What Happens When Your Cholesterol Goes Too Low?

People who take statin drugs to lower their cholesterol as much as possible may have a higher risk of cancer, according to a meta-analysis of over 41,000 patient records from 23 statin drug trials.

The analysis raises concerns about how low cholesterol levels should actually go. Researchers found one extra case of cancer per 1,000 patients with the lowest levels of LDL (low-density lipoprotein) cholesterol, the so-called “bad” cholesterol, compared to patients with higher LDL levels.

Past studies have found an increased risk of Parkinson’s disease among people with extra-low cholesterol. Meanwhile, statin drugs may cause damage to the liver and muscles.

The analysis included records from patients taking statins such as Lipitor and Zocor, but did not include newer statins such as Crestor and Vytorin.

Statins, the world’s top-selling drugs, are thought to have a beneficial effect on inflammation in the body, and lowering the risk of heart attack and stroke. They may also decrease the risk of death from influenza, pneumonia and smoking.

Journal of the American College of Cardiology July 31, 2007; 50:409-418

Reuters July 24, 2007

Dr. Mercola's Comments:

This is a topic near and dear to my heart, as my cholesterol has been as low as 75 when I was a naive young doctor and felt that your cholesterol could not be too low.

While many people worry that their cholesterol is too high, few give a thought to the damage that can result if your cholesterol is too low. When it comes to cholesterol, lower is not always better.

I speak from personal experience on this, because, as many of you know, I have struggled with low cholesterol for much of my life. Cholesterol is not the villain it has been made out to be. Quite to the contrary, cholesterol:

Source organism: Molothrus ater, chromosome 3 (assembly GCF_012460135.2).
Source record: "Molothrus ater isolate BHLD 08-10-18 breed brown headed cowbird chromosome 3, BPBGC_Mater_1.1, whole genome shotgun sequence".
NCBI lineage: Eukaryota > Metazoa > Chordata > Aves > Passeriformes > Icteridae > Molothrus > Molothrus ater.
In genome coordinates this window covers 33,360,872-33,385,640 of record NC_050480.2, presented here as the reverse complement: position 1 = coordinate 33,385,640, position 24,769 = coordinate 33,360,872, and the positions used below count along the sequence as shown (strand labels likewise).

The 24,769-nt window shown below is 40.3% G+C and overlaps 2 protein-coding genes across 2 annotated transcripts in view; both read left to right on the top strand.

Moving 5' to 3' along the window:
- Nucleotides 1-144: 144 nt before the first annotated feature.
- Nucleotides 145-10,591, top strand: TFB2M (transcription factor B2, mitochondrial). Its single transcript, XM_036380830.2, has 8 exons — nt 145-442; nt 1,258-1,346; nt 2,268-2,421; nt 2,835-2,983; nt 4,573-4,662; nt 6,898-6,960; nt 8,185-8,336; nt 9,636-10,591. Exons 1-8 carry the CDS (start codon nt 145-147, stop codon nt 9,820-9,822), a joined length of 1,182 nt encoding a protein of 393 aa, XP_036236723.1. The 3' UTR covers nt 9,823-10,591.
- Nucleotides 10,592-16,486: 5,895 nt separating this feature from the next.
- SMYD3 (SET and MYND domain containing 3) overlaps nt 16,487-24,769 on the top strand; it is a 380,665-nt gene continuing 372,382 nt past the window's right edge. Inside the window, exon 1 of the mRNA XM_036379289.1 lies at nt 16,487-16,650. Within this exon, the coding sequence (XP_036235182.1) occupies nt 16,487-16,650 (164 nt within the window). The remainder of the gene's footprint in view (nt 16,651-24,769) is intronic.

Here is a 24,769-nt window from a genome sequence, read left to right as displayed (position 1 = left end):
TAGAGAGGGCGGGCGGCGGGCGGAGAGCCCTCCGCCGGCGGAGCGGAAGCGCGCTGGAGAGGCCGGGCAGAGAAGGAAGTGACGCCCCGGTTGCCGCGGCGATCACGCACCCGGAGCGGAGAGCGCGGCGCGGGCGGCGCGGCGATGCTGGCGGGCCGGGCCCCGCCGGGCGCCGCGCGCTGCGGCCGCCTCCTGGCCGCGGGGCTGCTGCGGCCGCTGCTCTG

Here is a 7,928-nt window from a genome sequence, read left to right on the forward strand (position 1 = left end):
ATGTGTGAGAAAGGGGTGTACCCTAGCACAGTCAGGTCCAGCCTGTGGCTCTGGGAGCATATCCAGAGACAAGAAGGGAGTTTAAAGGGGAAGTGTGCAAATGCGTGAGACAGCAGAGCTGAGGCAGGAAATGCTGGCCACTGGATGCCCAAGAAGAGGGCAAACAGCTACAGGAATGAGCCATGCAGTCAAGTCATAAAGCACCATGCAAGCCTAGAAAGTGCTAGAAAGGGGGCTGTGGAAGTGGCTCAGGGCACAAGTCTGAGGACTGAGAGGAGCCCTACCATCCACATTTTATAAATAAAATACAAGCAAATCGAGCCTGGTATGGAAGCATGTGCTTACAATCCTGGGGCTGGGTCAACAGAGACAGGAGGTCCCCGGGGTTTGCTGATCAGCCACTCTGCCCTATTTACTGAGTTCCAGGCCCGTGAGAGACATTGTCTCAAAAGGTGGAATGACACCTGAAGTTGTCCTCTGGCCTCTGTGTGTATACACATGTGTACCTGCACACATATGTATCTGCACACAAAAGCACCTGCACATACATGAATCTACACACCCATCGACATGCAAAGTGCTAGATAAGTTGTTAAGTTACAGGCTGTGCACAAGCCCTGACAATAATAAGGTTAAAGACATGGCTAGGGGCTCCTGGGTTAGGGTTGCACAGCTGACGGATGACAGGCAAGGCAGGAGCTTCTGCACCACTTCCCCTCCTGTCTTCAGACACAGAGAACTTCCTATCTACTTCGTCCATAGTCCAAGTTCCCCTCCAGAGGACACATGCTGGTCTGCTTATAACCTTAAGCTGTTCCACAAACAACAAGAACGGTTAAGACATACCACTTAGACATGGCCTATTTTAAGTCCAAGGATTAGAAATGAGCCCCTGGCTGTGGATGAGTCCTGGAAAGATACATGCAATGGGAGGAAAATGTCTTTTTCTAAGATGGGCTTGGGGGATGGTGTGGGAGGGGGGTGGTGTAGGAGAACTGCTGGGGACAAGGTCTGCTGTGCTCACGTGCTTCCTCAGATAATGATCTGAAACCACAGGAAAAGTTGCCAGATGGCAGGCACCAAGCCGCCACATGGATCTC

• Acts as your body’s repair substance
  • Helps you to digest fats
  • Is the precursor to vitamin D
  • Is necessary for hormone production
  • Functions as a powerful antioxidant

If your cholesterol dips too low, you will increase your risk of depression, stroke, violent behavior, and suicide.

Despite this, in 2004 the U.S. government's National Cholesterol Education Program panel advised those at risk for heart disease to attempt to reduce their LDL cholesterol to specific, very low, levels.

Prior to this, a 130-milligram LDL cholesterol level was considered healthy. The updated guidelines, however, recommended levels of less than 100, or even less than 70, for patients at very high risk.

Their recommendations for obtaining these incredibly low LDL levels? Taking cholesterol-lowering statin drugs … sometimes up to two or three varieties.

There is no evidence to support that such low cholesterol levels are beneficial, and increasing numbers of studies like the one above are pointing to the risks.

Meanwhile, even if you DID want to lower your cholesterol, taking statin drugs is the last option you should consider. Cholesterol-lowering drugs have been linked to everything from nerve damage to memory loss, and, because they deplete the body of beneficial Coenzyme Q10 (CoQ10), may actually INCREASE the risk of heart disease.

There’s no need to risk dangerous statin side effects to keep your cholesterol levels where they should be. All you need to do is follow these steps:

  • Exercise regularly
  • Normalize your insulin levels by eliminating grains and sugars from your diet
  • Take a high-quality source of omega-3 fats, like krill oil
Additionally, if you are a man, or if you are a woman in menopause, you should get your iron level checked. Elevated iron levels can raise cholesterol and cause serious damage to your heart and other organs.

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